– India controls the Teesta’s flow into Bangladesh from the Gazaldoba barrage that is part of the ambitious Teesta Barrage Project (http://ssresearcher.com/journals/pdf/137_2.pdf). This project, launched in 1976, involved construction of barrages across the Teesta and canals to carry water to irrigate a total of 9.22 lakh hectares of farmland in five district of north Bengal. But the project now manages to irrigate only 66,000 hectares of farmland. A miniscule portion of the work has been completed, but, nonetheless, India has been using the barrage to divert waters of the Teesta and deny Bangladesh its fair share of waters.
– Experts and bureaucrats of the two countries have been holding parleys since then and in 1983, an ad-hoc agreement on sharing the waters of the Teesta was reached. Under this, Bangladesh got 36 per cent share of the river’s waters, India got 39 per cent share while the remaining 25 per cent remained un-allocated. But India never honoured this agreement and Bangladesh’s share of the river waters, especially during the dry season, has been steadily decreasing with India diverting more and more waters from the Gazaldoba barrage.
– Bangladesh presented a draft agreement on sharing the waters of the Teesta in 2000. Under this agreement, India would get 42.5 per cent of Teesta’s waters and Bangladesh would get 37.5 per cent while the remaining 20 per cent would flow unhindered in order to maintain a minimum water flow of the river. India accepted this formula with some minor changes and a treaty on sharing the waters of this river was scheduled to be signed during then Prime Minister Manmohan Singh’s visit to Dhaka on September 2011.
– Mamata’s reason for opposing the agreement: she construed the draft agreement as giving a whopping 57.5 per cent of Teesta’s waters to Bangladesh whereas this was not the case. Though 57.5 per cent of the river’s waters would flow into Bangladesh, the latter would have been able to utilize only the agreed portion of it for irrigation and power-generation purposes. Mamata was willing to allow only 35 per cent, or at best 40 per cent, of the Teesta’s waters to flow into Bangladesh.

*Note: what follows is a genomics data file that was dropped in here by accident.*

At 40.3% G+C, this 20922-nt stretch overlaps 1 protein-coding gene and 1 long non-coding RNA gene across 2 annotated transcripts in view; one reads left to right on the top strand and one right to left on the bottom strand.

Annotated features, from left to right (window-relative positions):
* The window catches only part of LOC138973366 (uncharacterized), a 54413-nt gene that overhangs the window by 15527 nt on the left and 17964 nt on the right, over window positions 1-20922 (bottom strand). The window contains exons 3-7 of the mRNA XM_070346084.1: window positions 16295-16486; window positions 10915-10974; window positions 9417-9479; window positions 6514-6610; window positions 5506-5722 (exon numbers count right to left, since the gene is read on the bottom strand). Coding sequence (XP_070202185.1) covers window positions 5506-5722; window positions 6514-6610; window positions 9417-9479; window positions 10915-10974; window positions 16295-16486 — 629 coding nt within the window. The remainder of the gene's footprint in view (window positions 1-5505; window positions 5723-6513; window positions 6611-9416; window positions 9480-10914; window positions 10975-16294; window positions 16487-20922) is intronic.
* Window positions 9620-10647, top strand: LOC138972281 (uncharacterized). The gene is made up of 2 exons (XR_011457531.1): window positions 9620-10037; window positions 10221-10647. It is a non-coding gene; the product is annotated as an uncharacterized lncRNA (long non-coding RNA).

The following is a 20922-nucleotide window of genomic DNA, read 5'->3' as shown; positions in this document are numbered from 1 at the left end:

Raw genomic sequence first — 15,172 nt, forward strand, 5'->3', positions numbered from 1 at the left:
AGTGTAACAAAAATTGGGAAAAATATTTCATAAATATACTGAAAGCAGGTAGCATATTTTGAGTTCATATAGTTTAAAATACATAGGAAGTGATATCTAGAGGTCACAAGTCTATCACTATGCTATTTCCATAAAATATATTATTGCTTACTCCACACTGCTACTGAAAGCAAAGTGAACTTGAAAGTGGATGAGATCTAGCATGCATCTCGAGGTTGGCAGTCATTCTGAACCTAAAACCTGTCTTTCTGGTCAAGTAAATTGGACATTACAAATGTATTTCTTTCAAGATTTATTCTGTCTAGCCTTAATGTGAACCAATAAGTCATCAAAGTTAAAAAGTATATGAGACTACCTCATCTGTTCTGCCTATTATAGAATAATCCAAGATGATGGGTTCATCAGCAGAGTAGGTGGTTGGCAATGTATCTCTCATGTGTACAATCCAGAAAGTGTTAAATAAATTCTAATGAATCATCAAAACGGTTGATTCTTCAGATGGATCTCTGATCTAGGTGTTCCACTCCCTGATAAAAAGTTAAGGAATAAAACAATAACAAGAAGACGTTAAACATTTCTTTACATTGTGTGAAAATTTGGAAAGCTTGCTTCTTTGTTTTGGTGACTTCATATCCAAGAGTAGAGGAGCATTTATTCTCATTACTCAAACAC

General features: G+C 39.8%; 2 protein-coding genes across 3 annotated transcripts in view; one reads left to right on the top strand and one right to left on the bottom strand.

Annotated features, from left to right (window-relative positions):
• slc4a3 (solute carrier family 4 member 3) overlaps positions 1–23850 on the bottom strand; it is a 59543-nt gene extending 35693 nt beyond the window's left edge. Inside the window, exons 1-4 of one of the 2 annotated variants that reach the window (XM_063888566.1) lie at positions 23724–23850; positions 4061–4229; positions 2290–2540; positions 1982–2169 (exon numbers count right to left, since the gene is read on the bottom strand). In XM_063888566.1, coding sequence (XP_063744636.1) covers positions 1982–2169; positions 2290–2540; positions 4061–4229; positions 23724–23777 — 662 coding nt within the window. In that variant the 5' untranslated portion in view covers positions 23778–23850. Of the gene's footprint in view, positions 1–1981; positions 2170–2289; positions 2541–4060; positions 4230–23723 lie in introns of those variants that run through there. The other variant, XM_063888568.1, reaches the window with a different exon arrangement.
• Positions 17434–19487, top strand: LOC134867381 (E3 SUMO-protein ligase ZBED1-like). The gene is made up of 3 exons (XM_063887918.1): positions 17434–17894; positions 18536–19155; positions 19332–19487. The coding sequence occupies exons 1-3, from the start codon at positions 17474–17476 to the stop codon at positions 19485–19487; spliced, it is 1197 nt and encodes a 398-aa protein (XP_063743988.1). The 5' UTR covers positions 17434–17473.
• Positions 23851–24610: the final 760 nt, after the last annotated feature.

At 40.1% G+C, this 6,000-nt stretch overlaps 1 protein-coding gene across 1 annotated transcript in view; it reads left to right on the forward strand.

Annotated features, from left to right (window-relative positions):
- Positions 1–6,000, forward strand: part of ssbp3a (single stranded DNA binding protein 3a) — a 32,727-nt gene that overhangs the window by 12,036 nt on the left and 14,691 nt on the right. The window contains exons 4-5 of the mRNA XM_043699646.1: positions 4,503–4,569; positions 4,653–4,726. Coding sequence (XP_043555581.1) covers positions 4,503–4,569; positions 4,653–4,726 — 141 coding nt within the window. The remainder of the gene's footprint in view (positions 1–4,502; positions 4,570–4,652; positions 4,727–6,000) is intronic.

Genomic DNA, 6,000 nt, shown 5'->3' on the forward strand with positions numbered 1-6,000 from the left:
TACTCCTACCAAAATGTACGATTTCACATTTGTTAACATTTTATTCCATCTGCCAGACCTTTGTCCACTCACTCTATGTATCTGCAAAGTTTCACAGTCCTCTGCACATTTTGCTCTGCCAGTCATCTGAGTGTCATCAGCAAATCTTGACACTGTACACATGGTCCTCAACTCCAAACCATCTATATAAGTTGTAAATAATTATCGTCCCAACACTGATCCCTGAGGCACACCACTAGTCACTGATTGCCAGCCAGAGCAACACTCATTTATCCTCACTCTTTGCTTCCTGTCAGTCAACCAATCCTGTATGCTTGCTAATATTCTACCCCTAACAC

– India’s case against China on the flow of the Brahmaputra river gets very weak due to the denial of the legitimate rights of Bangladesh as a lower riparian state in the case of the Teesta river. Just as Bangladesh is a lower riparian state in the case of Teesta, India is also a lower riparian state in the case of the Brahmaputra. https://swarajyamag.com/world/why-india-should-immediately-seal-the-teesta-water-sharing-deal-with-bangladesh April 4, 2017
India, Bangladesh fighting over a trickle? According to a report prepared for the W Bengal government, Teesta has only about 100 cumecs water in dry season between Feb and May, when demand for farmers from India and Bangladesh is 1600 cumecs. So even if India were to release half of available water, it wont help Bangladesh, and it will create more problems in N Bengal. A Parliamentary delegation to visit Sikkim to assess the impact of eight hydro projects there on the flow of Teesta. http://energy.economictimes.indiatimes.com/news/power/teesta-india-bangladesh-fighting-over-a-trickle/58214850 April 17, 2017